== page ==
“We’ve got a lot of patriots on this flight to D.C.”
“Solid patriots are working on the vote audit.”
“Don’t worry about the county GOP, we’ve got patriots on the board.”
I want all those words back. “Evangelical” is a word with a rich theological and historical tradition. It has meant something good. The word “conservative” has long been connected to the defense of the classical liberal virtues of the American founding. And I can think of no better time to reclaim the word “patriot” than on our nation’s Independence Day.
No, it’s not just that I “want” those words back. We need them back. By appropriating those words, Christian nationalists and Trumpist populists enjoy the afterglow of their virtues. They deceive many Americans into believing they’re something they’re not. And so Americans follow movements they don’t fully understand, thinking those movements are better than they truly are.
So let’s focus on the true meaning of words and the distinctions that truly matter. Can a Christian be a patriot without becoming a Christian nationalist? Yes. Of course. But if Christian patriotism isn’t Christian nationalism, then how do Christian patriots love their nation well?
I’d suggest the answer is found all over the Bible—a book that speaks to all believers over all time in all nations. And if there is one consistent theme for our role as citizens, it’s summed up in two words: Seek justice.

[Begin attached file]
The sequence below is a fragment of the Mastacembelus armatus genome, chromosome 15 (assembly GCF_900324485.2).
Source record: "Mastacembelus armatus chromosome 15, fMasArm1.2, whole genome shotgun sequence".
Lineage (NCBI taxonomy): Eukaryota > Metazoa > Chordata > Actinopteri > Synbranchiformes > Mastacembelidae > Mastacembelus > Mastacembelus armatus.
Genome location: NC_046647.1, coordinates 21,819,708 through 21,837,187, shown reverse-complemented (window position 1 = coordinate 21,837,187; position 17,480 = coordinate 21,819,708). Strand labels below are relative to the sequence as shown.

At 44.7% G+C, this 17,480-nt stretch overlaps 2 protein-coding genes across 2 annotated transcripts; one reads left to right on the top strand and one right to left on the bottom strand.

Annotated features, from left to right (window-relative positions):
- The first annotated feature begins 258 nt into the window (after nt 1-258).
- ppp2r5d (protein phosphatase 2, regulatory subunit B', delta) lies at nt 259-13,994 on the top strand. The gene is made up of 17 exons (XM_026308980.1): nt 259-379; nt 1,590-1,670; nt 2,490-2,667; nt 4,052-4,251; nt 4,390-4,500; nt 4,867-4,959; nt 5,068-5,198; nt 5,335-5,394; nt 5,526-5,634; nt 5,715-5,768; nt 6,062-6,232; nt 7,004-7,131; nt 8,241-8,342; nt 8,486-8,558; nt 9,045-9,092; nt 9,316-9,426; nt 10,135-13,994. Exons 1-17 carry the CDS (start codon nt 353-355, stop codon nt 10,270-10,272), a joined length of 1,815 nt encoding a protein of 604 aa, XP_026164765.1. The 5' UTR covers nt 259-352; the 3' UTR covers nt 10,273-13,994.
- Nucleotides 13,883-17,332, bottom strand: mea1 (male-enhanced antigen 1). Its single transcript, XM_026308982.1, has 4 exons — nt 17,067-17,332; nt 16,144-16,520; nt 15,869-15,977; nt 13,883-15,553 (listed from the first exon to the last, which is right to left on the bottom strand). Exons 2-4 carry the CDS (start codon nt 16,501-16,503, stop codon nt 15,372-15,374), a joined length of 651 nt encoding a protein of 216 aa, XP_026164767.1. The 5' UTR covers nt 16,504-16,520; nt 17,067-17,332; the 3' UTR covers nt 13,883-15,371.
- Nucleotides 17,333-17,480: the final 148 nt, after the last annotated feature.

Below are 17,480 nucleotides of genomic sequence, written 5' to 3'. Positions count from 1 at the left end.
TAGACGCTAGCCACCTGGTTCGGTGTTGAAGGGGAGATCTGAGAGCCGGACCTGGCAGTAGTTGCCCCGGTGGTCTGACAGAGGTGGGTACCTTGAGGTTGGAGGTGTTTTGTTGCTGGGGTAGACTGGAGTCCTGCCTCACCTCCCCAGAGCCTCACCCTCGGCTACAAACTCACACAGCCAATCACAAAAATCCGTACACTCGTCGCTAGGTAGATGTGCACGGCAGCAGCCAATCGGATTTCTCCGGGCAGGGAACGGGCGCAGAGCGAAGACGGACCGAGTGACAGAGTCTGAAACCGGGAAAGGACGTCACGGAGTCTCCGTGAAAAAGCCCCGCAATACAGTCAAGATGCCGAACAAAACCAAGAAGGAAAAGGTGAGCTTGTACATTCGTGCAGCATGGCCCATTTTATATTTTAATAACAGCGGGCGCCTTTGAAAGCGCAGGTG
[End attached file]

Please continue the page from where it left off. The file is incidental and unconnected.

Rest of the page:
I love Isaiah 1:17. “Learn to do good,” it says, “seek justice, correct oppression; bring justice to the fatherless, plead the widow’s cause.” Most readers know one of my favorite verses, Micah 6:8: “He has told you, O man, what is good; and what does the Lord require of you but to do justice, and to love kindness, and to walk humbly with your God?”
One of the reasons why I celebrate the founding of this nation is that the core principles of the founding documents (as opposed to the often unjust reality of the new nation) represent a concrete, long-term commitment to creating a just society. “All men are created equal” is a declaration that resonates with scripture. When the Bill of Rights protects free speech, religious freedom, due process, and defends citizens from cruel and unusual punishment, it upholds fundamental human rights. The Civil War Amendments’ commitment to equal protection under the law and the eradication of human bondage are indispensable to a just society.
In his seminal 2020 essay on Justice in the Bible, pastor and theologian Tim Keller declared God a “God of justice” and identified four key characteristics of biblical justice: “Radical generosity, universal equality, life-changing advocacy for the poor, and asymmetrical responsibility.” I’d urge you to read the entire essay for a more complete explanation of each concept, but in short they mean the following:
Radical generosity (here Keller quotes Biblical scholar Craig Blomberg) “suggests a sharp critique of 1) statism that disregards the precious treasure of personal rootage, and 2) the untrammeled individualism which secures individuals at the expense of community.” Rather, out of love of God and love of neighbor, “The righteous are willing to disadvantage themselves to advantage the community; the wicked are willing to disadvantage the community to advantage themselves.”
Universal equality “requires that every person be treated according to the same standards and with the same respect, regardless of class, race, ethnicity, nationality, gender, or of any other social category.”